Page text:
So, it does have a positive impact on the group. And it`s horrible to say that. But yes, from the ISIS perspective, while it`s being physically attacked and bombed in places like Raqqah and its leaders are living in hiding, this kind of thing puts them on the front burner again. Makes them what they always wanted to be bigger, badder, more impressive than al Qaeda.

MADDOW: Richard, do you think there`s any reason to believe if those battlefield losses continue, if they continue to get degraded and be sort of on the run where they are in their home base, where they control territory, will that affect their ability to project force this way? Even if not in the short run, in the long run? Will that eventually hurt them?

ENGEL: In the very long run, yes. But it is possible that ISIS lives on, that it loses its foothold, and that it becomes a -- an al Qaeda-like organization in that it is a fugitive organization that lives in the shadows. It doesn`t have a home address anymore. It could live on longer in places like Europe or the United States where the memory of ISIS and the memory of the great caliphate is carried in the minds and hearts of nostalgic people in communities in France and the United States.

So, already, what we`re seeing a little bit and French officials have been warning about this, is people trying to leave the battlefield. They don`t want to stay in Raqqah and face the bombings. So, they`re trying to get out, come back through Turkey, come back any way they can. The migrant trail is once again moving, not on the scale that it did last year but still is under way.

And that is also concern. That as you smash them in Iraq and Syria, they spread out. Or they just inspire the ones like this, this awful shooter in Orlando who was clearly full of hate. And I think you`re absolutely right to focus on these reports about him going to that club. You don`t go to a club a dozen times, sit down, dance, and drink your head out to case a joint. There`s something much more profound going on there.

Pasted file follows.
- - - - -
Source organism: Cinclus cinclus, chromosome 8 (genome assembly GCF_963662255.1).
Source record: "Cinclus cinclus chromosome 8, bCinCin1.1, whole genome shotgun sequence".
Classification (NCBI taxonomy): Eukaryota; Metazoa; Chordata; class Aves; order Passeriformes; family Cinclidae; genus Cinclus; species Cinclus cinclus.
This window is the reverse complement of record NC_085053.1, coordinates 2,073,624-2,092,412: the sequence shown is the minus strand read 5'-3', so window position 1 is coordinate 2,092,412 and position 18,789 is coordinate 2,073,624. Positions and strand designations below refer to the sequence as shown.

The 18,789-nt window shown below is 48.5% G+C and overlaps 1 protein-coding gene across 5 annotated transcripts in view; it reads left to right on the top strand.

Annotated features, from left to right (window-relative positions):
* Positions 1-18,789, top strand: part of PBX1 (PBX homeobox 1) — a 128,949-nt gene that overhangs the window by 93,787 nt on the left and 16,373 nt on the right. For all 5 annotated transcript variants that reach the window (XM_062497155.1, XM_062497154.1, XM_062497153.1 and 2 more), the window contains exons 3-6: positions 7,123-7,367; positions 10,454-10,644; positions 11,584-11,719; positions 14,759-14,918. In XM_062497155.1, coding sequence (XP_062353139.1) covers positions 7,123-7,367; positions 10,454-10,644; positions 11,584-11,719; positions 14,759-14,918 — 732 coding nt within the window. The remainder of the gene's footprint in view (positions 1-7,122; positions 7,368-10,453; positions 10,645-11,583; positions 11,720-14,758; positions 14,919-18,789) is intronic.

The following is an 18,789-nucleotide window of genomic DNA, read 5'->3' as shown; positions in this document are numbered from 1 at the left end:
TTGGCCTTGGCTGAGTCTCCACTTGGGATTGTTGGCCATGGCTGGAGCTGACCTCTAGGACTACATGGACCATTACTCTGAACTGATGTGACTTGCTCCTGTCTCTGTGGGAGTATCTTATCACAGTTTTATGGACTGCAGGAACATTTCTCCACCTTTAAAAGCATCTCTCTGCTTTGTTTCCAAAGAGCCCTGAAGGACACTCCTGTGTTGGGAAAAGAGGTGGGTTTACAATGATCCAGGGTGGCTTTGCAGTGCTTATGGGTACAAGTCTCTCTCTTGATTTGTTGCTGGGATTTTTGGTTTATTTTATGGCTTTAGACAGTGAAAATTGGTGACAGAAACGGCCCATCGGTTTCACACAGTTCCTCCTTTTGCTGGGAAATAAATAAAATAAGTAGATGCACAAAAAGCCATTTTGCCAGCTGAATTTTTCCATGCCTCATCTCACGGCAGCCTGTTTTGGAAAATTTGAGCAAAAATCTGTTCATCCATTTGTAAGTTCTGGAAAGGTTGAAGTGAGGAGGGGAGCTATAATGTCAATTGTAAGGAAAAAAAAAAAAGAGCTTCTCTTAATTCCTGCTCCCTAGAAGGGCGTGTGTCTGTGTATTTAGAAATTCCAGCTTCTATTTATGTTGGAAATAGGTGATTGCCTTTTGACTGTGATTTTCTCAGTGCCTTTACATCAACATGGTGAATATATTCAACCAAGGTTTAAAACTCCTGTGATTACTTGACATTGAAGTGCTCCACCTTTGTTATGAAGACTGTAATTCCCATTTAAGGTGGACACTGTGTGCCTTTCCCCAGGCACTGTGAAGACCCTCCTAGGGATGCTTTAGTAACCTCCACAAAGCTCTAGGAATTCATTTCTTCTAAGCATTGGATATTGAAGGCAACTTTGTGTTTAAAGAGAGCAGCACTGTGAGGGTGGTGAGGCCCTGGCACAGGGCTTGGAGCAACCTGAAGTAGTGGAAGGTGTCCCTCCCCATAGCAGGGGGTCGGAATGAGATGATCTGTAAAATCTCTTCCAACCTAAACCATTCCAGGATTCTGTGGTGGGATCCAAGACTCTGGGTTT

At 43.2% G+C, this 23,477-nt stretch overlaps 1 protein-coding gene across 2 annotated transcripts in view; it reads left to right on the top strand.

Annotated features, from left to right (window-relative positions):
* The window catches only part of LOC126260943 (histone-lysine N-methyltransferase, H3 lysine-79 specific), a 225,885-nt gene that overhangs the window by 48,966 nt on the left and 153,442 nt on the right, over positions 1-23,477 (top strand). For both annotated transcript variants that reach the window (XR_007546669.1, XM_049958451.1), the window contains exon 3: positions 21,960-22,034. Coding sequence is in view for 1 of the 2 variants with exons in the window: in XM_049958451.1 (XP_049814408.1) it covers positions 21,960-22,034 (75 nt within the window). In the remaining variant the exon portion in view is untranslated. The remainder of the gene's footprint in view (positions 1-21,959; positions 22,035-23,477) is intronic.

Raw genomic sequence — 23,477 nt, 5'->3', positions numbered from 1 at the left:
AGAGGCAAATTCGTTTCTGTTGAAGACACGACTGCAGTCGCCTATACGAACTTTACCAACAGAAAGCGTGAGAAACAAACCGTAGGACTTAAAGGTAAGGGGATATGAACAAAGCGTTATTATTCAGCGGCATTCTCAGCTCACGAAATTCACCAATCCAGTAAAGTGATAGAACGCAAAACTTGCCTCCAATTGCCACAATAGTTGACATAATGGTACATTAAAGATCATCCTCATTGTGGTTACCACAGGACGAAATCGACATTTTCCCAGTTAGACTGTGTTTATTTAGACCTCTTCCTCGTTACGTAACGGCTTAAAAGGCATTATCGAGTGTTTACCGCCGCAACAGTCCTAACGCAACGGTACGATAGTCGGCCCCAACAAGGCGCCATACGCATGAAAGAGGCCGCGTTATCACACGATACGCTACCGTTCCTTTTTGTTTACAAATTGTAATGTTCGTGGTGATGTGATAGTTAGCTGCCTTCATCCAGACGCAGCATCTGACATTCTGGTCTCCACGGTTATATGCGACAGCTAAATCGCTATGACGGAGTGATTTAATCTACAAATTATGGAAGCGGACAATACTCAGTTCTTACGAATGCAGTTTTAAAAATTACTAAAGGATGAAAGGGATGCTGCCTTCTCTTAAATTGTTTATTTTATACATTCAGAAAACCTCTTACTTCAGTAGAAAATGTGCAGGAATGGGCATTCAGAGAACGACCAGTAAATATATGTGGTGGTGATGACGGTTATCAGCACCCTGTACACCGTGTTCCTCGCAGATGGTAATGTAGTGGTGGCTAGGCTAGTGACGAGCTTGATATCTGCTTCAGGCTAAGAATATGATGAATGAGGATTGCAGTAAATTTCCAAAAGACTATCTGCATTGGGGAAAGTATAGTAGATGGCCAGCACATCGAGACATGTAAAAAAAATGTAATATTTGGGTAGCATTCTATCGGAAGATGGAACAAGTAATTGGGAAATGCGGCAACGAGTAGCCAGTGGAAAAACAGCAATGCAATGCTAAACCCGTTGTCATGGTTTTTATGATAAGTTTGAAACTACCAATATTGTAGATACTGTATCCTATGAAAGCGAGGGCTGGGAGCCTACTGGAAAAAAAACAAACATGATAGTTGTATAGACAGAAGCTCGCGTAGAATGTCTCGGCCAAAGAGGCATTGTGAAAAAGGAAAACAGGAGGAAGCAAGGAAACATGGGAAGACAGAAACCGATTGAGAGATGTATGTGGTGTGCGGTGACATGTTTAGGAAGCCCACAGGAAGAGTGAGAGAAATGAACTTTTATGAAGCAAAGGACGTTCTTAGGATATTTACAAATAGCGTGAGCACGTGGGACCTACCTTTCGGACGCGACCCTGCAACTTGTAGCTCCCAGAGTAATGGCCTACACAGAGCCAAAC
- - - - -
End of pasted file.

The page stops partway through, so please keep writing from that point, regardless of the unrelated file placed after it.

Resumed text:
MADDOW: Yes, there`s something going on there that is very at this point puzzling and it`s going to end up being an important part of understanding this.

Richard Engel, NBC News chief foreign correspondent, up well before dawn for us tonight -- Richard, in Istanbul, thank you. Appreciate it, my friend.

ENGEL: Thank you.

MADDOW: All right. We got lot more to get you tonight. We`ll be right back. Stay with us.


MADDOW: So, we have confirmed now that President Obama is heading to Orlando in the wake of the worst mass shooting in U.S. history there this weekend. Just minutes ago, the White House press secretary confirmed that President Obama will go to Orlando on Thursday to pay his respects to victims` families and stand in solidarity with the community.

The White House says they will provide more details as the president`s trip gets closer but it will be Thursday in Orlando. When we learn more about that, we will let you more as well.

We`ll be right back. Stay with us.



REP. JIM HIMES (D), CONNECTICUT: Silence. Not me. Not anymore. I will no longer stand here absorbing the faux concern, contrived gravity and tepid smugness of a House complicit in the weekly bloodshed. Sooner or later, the country will hold us accountable for our inaction. But as you bow your head and think about what you say to your god, when you are asked what you did to slow the slaughter of innocents, there will be silence.


MADDOW: Connecticut Congressman Jim Himes saying he`s done with Congress`s moments of silence. These moments of silence we always have again and again following our country`s mass shootings. Again and again and again, he said that Congress has a, quote, "fetish to repeatedly meet bloody tragedy with silence instead of action".

After that speech, Congressman Himes did walk off the House floor when that moment of silence was again observed. He joins us now.

Congressman Himes, thank you very much for your time tonight. I appreciate you being with us.